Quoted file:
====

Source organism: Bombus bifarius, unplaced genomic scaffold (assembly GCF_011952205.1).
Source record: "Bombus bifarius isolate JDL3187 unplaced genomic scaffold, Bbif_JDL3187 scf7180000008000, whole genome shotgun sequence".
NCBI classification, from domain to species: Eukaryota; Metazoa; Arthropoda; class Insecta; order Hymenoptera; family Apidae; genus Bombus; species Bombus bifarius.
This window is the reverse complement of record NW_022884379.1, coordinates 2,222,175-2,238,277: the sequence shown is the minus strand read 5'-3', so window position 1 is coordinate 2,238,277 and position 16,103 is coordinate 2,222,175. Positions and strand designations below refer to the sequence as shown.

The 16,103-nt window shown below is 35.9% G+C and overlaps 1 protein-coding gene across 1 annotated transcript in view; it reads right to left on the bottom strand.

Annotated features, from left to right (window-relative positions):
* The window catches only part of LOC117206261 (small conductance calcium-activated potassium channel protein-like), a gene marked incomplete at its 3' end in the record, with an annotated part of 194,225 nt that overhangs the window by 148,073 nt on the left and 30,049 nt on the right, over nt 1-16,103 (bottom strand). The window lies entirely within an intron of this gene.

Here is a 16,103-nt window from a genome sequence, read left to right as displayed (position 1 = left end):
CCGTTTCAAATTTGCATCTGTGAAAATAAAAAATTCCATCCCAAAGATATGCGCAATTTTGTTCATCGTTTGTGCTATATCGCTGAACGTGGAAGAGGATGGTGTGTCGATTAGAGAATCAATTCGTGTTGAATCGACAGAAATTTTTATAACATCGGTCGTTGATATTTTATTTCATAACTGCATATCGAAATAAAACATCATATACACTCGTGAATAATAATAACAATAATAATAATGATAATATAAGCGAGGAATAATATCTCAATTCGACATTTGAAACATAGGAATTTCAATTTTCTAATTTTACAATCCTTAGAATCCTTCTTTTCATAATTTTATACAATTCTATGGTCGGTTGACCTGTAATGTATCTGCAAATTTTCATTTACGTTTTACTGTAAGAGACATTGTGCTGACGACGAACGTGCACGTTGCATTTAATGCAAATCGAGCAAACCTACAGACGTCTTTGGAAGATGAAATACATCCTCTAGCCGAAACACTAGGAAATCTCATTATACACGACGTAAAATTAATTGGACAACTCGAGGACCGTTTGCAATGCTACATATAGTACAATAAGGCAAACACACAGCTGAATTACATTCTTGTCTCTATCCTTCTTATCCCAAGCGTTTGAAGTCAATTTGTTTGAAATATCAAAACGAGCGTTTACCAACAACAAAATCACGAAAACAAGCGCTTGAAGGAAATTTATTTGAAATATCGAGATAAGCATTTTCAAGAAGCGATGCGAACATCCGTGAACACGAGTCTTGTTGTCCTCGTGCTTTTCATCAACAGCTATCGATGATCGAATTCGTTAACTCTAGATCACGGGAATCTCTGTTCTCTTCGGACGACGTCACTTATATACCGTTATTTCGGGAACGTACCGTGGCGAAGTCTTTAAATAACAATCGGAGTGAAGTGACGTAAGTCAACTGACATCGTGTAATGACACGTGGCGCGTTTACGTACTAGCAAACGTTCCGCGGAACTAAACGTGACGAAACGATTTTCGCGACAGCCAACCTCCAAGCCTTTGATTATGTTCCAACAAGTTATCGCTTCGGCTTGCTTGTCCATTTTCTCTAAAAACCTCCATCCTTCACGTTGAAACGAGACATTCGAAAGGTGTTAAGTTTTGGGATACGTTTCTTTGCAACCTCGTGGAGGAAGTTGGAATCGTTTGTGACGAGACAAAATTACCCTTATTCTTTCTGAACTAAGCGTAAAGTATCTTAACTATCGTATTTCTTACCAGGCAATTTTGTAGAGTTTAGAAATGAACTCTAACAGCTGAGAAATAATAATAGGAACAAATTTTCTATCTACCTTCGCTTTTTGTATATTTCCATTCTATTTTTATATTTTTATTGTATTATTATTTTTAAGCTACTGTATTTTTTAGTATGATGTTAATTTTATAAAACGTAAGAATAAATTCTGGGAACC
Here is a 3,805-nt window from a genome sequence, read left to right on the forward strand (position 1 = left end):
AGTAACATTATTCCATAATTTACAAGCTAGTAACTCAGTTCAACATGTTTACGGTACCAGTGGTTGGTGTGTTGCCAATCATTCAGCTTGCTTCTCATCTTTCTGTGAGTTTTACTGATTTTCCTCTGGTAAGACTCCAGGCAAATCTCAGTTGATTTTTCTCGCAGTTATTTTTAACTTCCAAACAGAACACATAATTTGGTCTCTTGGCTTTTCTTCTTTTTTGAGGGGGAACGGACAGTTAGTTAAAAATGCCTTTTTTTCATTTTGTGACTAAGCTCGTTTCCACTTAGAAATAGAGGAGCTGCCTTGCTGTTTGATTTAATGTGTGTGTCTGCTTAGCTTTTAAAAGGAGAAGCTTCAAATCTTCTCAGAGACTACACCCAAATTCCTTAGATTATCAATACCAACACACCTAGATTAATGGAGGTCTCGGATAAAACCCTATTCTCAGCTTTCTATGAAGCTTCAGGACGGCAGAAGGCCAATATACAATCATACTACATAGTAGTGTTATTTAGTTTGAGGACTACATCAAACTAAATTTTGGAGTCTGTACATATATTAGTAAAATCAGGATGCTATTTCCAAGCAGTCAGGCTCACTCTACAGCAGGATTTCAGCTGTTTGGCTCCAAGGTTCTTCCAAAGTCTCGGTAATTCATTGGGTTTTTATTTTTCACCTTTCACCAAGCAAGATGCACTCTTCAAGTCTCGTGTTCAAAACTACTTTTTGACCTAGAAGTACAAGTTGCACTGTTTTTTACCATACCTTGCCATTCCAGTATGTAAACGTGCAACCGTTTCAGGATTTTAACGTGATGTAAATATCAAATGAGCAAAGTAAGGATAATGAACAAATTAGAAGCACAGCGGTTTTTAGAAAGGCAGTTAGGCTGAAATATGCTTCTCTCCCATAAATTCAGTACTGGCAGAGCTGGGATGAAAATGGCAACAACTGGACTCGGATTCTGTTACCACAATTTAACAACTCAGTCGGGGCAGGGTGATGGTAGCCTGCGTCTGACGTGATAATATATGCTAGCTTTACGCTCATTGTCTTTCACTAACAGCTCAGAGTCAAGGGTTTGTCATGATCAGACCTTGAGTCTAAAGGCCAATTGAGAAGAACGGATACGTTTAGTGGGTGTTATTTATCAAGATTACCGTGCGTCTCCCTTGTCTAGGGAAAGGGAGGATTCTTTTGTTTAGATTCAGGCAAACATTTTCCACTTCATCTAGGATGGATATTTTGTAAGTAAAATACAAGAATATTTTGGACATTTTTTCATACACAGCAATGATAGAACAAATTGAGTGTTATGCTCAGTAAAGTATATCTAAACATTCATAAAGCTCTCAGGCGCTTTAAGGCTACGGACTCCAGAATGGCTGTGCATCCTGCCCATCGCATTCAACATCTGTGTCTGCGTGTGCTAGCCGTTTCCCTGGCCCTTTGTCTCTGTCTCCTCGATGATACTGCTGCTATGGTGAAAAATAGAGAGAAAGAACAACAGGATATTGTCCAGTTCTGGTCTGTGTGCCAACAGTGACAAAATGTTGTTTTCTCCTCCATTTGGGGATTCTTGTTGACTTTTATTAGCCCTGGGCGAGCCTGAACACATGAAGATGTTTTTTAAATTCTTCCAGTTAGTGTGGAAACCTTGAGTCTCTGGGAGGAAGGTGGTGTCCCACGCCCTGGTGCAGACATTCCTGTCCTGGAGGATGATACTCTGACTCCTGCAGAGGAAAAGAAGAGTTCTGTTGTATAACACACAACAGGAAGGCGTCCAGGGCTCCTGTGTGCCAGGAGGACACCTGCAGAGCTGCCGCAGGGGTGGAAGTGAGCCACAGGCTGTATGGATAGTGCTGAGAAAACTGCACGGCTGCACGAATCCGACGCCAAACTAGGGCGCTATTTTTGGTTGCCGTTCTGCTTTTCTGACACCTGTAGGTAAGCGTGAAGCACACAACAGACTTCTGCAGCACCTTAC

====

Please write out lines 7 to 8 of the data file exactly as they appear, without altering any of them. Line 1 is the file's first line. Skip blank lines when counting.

* The window catches only part of LOC117206261 (small conductance calcium-activated potassium channel protein-like), a gene marked incomplete at its 3' end in the record, with an annotated part of 194,225 nt that overhangs the window by 148,073 nt on the left and 30,049 nt on the right, over nt 1-16,103 (bottom strand). The window lies entirely within an intron of this gene.

Here is a 16,103-nt window from a genome sequence, read left to right as displayed (position 1 = left end):